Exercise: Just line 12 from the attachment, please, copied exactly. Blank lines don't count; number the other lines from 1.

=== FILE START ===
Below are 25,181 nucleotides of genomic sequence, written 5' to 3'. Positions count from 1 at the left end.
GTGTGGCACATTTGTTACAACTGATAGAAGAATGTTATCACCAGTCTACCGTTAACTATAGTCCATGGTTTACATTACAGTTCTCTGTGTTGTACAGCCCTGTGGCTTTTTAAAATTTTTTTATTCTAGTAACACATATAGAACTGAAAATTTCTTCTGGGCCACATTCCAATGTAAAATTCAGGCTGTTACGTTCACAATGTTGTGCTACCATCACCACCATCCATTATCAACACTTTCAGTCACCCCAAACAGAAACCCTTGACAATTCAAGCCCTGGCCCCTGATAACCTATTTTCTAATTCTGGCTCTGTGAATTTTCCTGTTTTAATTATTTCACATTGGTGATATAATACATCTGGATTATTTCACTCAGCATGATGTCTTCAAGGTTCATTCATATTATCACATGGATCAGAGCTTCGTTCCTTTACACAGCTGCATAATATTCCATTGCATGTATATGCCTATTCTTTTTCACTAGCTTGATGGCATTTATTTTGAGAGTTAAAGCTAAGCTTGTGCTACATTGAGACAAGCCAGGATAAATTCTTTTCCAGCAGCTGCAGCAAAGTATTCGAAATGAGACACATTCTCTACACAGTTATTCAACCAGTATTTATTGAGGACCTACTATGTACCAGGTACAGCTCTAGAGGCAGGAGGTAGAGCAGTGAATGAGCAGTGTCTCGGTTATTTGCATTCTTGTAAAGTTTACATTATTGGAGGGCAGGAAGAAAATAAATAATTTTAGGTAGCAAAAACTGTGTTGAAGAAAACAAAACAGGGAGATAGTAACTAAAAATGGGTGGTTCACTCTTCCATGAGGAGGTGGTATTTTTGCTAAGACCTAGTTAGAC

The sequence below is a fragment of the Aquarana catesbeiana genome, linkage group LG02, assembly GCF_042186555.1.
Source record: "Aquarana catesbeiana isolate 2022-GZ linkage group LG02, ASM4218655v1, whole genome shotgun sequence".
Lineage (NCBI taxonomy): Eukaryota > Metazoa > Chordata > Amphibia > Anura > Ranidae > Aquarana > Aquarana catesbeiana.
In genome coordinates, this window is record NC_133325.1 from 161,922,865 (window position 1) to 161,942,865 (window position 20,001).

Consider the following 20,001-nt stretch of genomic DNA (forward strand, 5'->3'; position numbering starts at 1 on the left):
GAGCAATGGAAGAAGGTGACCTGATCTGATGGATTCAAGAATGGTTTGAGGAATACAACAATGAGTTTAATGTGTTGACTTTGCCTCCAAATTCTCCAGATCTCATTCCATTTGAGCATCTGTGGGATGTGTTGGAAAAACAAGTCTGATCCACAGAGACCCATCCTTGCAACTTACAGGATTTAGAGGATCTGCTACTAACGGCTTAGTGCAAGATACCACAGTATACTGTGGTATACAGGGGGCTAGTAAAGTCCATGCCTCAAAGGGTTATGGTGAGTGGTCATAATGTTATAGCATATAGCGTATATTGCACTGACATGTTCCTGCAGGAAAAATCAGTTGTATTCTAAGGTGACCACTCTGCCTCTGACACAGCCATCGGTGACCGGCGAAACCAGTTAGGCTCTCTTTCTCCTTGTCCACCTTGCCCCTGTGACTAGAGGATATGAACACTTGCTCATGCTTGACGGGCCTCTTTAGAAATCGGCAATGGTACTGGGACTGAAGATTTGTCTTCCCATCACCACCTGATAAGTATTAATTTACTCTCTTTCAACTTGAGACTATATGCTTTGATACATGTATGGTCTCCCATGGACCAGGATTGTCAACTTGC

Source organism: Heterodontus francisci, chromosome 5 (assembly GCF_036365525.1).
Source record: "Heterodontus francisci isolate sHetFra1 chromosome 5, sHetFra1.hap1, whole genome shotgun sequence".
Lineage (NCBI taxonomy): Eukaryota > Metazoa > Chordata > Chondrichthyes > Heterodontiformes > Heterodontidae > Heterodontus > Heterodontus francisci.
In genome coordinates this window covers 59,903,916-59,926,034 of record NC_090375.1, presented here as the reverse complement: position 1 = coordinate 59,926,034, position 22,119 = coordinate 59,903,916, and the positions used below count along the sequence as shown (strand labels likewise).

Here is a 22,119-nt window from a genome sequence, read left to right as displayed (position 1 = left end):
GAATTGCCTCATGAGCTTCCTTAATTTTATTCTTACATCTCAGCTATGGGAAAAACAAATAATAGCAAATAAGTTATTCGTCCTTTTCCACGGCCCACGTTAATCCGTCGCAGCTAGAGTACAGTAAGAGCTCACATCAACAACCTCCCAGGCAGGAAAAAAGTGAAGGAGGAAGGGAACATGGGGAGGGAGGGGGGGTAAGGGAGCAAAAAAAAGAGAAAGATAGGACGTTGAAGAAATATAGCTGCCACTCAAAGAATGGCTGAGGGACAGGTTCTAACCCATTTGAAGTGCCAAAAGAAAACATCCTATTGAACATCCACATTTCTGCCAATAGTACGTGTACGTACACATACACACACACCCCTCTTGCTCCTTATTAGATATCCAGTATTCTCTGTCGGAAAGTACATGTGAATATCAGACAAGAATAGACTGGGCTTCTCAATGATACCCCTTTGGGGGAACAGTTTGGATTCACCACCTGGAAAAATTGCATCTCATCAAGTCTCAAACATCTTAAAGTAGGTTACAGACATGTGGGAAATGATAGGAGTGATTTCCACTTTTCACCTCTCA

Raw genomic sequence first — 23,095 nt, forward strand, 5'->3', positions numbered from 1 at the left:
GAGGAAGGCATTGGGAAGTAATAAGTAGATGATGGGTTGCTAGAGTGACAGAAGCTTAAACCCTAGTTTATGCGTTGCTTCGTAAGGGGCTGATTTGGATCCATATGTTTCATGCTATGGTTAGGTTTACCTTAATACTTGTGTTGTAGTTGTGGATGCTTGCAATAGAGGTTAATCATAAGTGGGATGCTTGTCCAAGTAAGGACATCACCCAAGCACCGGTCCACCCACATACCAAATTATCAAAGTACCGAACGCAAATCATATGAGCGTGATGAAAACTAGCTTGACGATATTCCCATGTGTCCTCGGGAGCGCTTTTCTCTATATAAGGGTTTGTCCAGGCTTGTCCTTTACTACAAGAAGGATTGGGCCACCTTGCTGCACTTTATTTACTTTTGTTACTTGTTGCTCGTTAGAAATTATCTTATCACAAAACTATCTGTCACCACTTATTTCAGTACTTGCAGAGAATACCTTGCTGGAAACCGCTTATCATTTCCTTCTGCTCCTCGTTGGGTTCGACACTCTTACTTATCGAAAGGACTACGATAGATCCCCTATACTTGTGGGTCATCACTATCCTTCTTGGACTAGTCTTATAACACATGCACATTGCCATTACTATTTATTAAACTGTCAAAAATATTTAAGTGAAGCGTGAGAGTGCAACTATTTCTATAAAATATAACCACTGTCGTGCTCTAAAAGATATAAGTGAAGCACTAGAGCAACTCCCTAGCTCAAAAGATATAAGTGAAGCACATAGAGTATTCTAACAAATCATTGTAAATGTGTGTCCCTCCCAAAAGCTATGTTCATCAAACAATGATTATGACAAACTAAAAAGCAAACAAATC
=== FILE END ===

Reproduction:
In genome coordinates this window covers 59,903,916-59,926,034 of record NC_090375.1, presented here as the reverse complement: position 1 = coordinate 59,926,034, position 22,119 = coordinate 59,903,916, and the positions used below count along the sequence as shown (strand labels likewise).